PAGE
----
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by Monte Ballew
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| "When they started loading 5" HVAR rockets I got the idea this wasn't going to be a mock raid on Okinawa." |
|The Third Bomb Group was stationed at Johnson Field at the time the "Police Action" broke. However, we had been at Ashiya Air Base for about a week waiting for the weather to break so the Group could pull some mock bombing raids on Okinawa. The weather system seemed determined to be there for a while, so three 13th crews, Jim Morrow, Leslie Lyons and myself were dispatched to Matsushima, Japan, where the 13th was about to begin maneuvers - that was the 25th of June. We were turned around the next morning to return to Ashiya, and upon arrival I saw the armament guys backing a dolly under the wings of my aircraft. When they started loading 5in HVAR rockets I got the idea this wasn't going to be a mock raid on Okinawa. We flew the first mission the next morning on the 27th with nine aircraft. My navigator was Hammond Bittman and the gunner was Dewey Halcomb. |
We were briefed to hit targets of opportunity in the area just north of Seoul. I had a six gun hardnosed airplane, designated "Z", with about ten bombs on board, 14 5" HVAR rockets and 50 caliber ammo. When we took off for the target, Remer Harding's airplane had difficulty and came back in. The weather was bad and the airplane crashed attempting to land. That was the first air fatality of the Korean war.
When we got into the target area we split up into groups to hit whatever we could find. Morrow and a couple of others took some targets along the river there at Seoul. Siborsky's crew (an 8th crew) went further west and was letting down through the clouds over the water when they evidently lost control of the aircraft. The navigator, Lt. Lister, survived the bailout and was picked up by a Japanese fishing boat. He said Siborsky went out ahead of him and was hung up on the upper turret when the plane went down.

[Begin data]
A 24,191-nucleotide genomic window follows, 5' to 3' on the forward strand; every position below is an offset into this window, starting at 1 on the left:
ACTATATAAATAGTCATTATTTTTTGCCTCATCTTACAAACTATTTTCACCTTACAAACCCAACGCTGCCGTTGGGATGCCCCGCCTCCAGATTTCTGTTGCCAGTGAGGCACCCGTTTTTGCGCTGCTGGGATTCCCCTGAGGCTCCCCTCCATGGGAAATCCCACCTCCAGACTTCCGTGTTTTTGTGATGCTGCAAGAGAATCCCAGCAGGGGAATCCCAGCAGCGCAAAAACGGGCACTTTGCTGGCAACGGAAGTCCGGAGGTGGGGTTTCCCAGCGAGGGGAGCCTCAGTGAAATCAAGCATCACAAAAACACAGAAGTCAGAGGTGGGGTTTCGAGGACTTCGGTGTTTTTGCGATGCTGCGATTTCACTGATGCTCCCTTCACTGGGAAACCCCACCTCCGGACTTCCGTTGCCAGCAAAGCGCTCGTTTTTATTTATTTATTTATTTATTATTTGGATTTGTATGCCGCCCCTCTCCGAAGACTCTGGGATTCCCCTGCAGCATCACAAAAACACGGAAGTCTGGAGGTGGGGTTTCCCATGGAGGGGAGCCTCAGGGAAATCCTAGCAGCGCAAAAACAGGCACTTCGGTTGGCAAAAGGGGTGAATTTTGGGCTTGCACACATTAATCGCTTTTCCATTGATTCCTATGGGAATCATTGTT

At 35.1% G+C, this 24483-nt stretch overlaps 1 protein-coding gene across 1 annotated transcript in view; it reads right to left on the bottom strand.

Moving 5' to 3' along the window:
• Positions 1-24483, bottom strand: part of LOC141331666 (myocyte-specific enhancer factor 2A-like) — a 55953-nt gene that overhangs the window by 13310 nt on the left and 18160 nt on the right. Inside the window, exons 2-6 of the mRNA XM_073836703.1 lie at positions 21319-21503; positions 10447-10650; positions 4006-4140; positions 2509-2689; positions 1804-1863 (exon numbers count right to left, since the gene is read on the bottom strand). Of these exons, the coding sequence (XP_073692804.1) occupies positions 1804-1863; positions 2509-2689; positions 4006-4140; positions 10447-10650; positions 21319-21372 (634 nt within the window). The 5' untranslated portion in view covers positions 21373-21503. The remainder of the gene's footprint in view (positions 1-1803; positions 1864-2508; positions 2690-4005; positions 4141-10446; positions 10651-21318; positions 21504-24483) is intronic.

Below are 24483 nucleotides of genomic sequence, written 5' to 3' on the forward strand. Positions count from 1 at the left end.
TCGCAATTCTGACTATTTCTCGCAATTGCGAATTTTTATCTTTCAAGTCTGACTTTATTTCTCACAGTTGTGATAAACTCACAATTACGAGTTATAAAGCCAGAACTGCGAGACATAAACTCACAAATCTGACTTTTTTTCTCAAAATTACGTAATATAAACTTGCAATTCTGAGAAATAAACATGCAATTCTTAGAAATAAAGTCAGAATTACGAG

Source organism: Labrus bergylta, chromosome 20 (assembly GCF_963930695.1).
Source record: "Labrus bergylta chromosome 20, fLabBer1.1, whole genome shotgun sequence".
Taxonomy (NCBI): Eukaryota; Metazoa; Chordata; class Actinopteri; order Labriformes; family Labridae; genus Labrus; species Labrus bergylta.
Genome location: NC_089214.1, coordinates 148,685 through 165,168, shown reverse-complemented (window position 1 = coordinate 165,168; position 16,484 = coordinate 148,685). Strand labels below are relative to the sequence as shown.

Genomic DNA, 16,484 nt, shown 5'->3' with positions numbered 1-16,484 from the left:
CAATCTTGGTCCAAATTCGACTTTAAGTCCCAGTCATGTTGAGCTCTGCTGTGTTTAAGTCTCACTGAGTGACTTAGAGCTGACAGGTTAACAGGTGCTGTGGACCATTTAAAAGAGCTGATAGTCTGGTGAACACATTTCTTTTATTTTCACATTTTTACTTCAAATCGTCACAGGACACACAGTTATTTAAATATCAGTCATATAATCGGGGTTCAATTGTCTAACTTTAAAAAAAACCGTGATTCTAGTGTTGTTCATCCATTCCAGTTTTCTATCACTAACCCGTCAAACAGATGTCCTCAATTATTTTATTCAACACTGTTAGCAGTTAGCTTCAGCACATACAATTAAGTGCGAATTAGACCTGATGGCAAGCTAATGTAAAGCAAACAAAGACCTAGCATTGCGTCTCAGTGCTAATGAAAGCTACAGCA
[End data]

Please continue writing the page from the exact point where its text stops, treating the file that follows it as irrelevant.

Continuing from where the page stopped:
Three of us, Major Abe Shook, myself, and another crew went for the marshalling yards there at Kaesong. We found a troop train and worked it over good. We had dropped all our bombs and rockets and were using up the .50 calibre ammunition when we were hit by a hail of small arms fire. I lost the right engine and three jugs on the other. I could only get about 28 in. on the operating engine and knew we weren't going to get back to Ashiya on it with one engine feathered. Bittman said, "Lets don't bai1 out. I've got on loafers." He had been shot down on mission #3 in WW II and sat out the war as a POW.
We found the airfield at Suwon, which seemed the most likely place to put it down. We didn't know whether it was held by the North or South Koreans at the time. Major Shook was flying my wing as I made the approach to the touchdown. There wasn't much he could do for us, but it was comforting to know he was there. By the time I had rolled half the length of the runway I saw an American officer standing there with a big eagle on his cap and I knew we were in pretty good shape. I rolled off the end of the runway and parked the plane.
Our aircraft was of course left at Suwon. Later pictures show it with the left gear collapsed after every crew in the 13th tried to destroy it so it would not fall into Commie hands. Jim Morrows aircraft received so much battle damage that it was "class 26ed" (junked) when the crew got back to Ashiya.
-- Monte Ballew, Pilot
13th Bomb Squadron